Learn Japanese with JapanesePod101.com

View topic - Method to the Madness

Method to the Madness

Japanese, general discussion on the language

Method to the Madness

Postby Avitty » Sat 08.18.2007 5:48 pm

I've started learning kanji but I'm struggling to learn all the different pronounciations. I know that a kanji character on its own is usually a kun-yomi pronounciation and that written together they're usually read with a on-yomi pronounciation, but how do you tell which kun-yomi or on-yomi pronounciation to use?

For example: When reading the kanji for seven (sorry I can't type it) by itself, how do you tell if it is read as なな or なの?

Thanks.
Avitty
 
Posts: 1
Joined: Sat 08.18.2007 5:37 pm

RE: Method to the Madness

Postby hungryhotei » Sat 08.18.2007 5:56 pm

When you are learning those kanji are you learning any example words with them?
天気がいいから、散歩しましょう。
hungryhotei
 
Posts: 1067
Joined: Wed 04.12.2006 5:06 am
Location: Germany
Native language: English

RE: Method to the Madness

Postby saraLynne » Sat 08.18.2007 6:25 pm

The clue you need is actually in your thread title! A method.

Learning kanji and readings in isolation is an exercise in futility. Rote memorization works for a very small percentage of people, especially in huge quantities like.. oh... a list of kanji.

This is why you need something that introduces kanji in some sort of structured order and supplies you with context so the kanji actually is meaningful and useful. A more technical approach to kanji may be viable after your vocabulary has grown enough to start reading blocks of text.

At that point, you'll WANT to start learning more readings so you can start guessing at pronunciation. But that won't come right away.
Image
User avatar
saraLynne
 
Posts: 349
Joined: Wed 07.05.2006 3:02 am

RE: Method to the Madness

Postby Mike Cash » Sat 08.18.2007 7:46 pm

I was sitting here scratching my head trying to imagine where you got the idea that the kanji for seven by itself can be read なの.

Then it dawned on me that you had in mind 七日 (なのか).

You're far better off learning kanji in conjunction with example words and, if at all possible, in some sort of context.
Never underestimate my capacity for pettiness.
User avatar
Mike Cash
 
Posts: 2737
Joined: Sun 08.20.2006 3:38 am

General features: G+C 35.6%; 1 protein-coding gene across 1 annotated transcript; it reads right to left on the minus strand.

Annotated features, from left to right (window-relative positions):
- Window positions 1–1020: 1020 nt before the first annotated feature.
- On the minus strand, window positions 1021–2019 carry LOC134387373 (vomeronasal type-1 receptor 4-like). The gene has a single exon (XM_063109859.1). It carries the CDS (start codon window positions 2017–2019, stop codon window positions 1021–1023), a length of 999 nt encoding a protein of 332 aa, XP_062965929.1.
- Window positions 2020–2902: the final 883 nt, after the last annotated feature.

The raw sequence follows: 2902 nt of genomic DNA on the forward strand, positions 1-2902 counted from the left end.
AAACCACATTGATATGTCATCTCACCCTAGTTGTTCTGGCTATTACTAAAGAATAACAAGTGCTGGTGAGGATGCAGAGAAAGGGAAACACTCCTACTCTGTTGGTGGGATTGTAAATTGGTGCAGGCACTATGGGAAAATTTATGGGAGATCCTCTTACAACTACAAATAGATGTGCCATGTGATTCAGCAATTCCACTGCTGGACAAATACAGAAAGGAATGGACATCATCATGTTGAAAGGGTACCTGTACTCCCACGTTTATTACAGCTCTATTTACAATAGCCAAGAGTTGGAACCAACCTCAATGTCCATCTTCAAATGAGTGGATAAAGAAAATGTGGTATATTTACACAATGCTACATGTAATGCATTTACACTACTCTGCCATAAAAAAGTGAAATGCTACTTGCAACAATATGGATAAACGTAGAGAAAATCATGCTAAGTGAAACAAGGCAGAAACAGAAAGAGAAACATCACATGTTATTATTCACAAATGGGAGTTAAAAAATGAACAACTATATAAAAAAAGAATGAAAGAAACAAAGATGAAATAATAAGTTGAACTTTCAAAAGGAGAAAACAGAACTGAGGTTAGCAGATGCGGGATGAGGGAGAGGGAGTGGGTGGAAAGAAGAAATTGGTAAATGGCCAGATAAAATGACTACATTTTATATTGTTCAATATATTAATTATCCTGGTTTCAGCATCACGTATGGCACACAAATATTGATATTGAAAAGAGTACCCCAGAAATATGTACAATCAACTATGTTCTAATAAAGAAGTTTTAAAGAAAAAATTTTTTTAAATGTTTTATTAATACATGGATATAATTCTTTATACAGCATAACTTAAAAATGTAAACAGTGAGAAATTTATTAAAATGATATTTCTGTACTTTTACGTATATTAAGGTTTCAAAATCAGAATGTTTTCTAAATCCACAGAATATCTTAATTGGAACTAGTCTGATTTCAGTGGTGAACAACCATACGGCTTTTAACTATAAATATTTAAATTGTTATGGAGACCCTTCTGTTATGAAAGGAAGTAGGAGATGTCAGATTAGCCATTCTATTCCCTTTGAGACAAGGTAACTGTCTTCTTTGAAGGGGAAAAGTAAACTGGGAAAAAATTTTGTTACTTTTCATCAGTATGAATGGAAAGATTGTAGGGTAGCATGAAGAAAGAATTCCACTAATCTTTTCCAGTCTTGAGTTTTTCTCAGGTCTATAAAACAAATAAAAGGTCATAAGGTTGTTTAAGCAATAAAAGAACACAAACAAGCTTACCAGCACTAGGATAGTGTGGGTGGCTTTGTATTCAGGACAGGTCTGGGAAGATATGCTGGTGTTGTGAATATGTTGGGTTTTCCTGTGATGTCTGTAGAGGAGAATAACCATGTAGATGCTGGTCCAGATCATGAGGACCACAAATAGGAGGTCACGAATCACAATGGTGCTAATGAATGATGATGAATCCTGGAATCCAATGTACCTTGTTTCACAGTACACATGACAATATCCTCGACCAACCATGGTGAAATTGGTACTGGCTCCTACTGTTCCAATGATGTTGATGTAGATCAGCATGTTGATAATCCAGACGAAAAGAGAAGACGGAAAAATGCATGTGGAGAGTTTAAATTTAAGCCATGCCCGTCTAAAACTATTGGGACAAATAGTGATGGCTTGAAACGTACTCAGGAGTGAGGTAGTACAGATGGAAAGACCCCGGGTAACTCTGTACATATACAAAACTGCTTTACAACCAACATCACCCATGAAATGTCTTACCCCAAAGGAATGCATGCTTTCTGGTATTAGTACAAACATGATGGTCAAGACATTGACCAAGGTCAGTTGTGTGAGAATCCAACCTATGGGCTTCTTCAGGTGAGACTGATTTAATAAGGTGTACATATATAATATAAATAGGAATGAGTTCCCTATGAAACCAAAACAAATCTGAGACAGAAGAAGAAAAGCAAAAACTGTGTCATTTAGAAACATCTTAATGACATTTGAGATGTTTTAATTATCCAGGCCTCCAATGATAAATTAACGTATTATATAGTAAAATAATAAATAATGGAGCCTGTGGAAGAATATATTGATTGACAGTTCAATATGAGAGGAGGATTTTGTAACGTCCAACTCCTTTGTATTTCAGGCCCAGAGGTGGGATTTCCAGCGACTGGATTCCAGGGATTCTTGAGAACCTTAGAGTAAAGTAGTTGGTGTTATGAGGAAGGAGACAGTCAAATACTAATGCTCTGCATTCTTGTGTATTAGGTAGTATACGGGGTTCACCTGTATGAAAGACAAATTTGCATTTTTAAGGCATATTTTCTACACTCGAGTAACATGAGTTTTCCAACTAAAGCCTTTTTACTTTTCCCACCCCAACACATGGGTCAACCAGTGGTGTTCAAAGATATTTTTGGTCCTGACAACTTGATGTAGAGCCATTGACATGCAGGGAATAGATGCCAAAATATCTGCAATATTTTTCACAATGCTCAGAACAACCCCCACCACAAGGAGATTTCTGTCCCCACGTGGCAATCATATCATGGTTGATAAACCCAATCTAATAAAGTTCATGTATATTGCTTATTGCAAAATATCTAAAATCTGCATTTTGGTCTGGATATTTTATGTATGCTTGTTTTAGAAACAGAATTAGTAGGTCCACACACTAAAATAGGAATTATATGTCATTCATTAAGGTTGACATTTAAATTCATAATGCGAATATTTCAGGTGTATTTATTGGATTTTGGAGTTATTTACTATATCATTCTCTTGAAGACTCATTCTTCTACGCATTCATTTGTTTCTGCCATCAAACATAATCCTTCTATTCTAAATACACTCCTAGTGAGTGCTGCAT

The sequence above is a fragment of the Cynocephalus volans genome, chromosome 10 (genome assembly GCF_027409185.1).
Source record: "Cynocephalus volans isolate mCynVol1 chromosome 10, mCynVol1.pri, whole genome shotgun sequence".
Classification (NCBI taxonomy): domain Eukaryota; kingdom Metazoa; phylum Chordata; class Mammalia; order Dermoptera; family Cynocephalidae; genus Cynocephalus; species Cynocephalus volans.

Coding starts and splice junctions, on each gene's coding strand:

Native language: English

RE: Method to the Madness

Postby CajunCoder » Sat 08.18.2007 7:50 pm

saraLynne's advice is good. You will come to find that in language, context is VERY important; this is all the more true for Japanese.

To learn to read kanji, you simply have to read. If you're using a textbook that introduces kanji, that's a good start. If not, you can try reading anything that catches your interest. I plowed through emails, websites, videogame dialogue, anything I could find (even though I was nowhere near good enough to truly comprehend any of it yet) for the first 6 months-year. I'm sure most people don't have this kind of patience or time, but I did, and my reading improved rapidly (as did my knowledge of grammar, word usage, and to a more limited degree expressions due to seeing things used in context a lot.)

Browsing through Barnes and Nobles a few months back, I found a really nice book for reading practice which introduced kanji in the context of dialogue. I don't remember the name of it, but if you can find such a book, it might be good practice. I'm sure someone here has some good recommendations.

So, in short... Learn to write words you know. You don't nessicarily need to know what 会 and 話 mean, nor do you need to know all of their pronunciations. If you know the word かいわ means "conversation," and you know that it is written "会話," you should be fine. As you start learning other words that you know in context which use the same characters (for example, 会社、社会、話題) you will become familiar with the readings and meanings of each character over time. There are no set rules to when what reading is used, but you can often make an accurate guess in the same way you can with writing or pronouncing an English word that you've never seen or heard before. It's really all just about "becoming familiar" with things.
CajunCoder
 
Posts: 403
Joined: Tue 09.27.2005 4:08 am

RE: Method to the Madness

Postby AJBryant » Sun 08.19.2007 12:01 pm

Sigh. Learn the kanji as you learn new words.

Learn the word in its entirety when you see it. THAT'S how you learn kanji.
User avatar
AJBryant
Site Admin
 
Posts: 5313
Joined: Sun 10.09.2005 11:29 am
Location: Indiana
Native language: English
Gender: Male

RE: Method to the Madness

Postby Yudan Taiteki » Sun 08.19.2007 12:45 pm

There seem to be two erroneous beliefs that underlie a lot of what self-studying beginners do:

1. Your primary task in learning Japanese is to learn the hiragana, katakana, and 1,945 kanji.
2. Learning a kanji consists of memorizing the readings and English meanings.

Unfortunately I think these beliefs are reinforced by a lot of books on the market as well as even some teachers.
-Chris Kern
User avatar
Yudan Taiteki
 
Posts: 5609
Joined: Wed 11.01.2006 11:32 pm
Native language: English

RE: Method to the Madness

Postby AJBryant » Sun 08.19.2007 2:09 pm

I have to agree with you, Chris. It's annoying. (Oh.... Not the agreeing with you part, the "beliefs being reinforced" part.)

Tony
User avatar
AJBryant
Site Admin
 
Posts: 5313
Joined: Sun 10.09.2005 11:29 am
Location: Indiana
Native language: English
Gender: Male

RE: Method to the Madness

Postby ChisaiNeko » Sun 08.19.2007 4:05 pm

If I may echo, learning the onyomi and kunyomi is futile without learning vocabulary words that use and reinforce them.
小さい猫
User avatar
ChisaiNeko
 
Posts: 7
Joined: Sat 07.14.2007 6:11 pm


Return to Japanese General Discussion

Who is online

Users browsing this forum: No registered users and 5 guests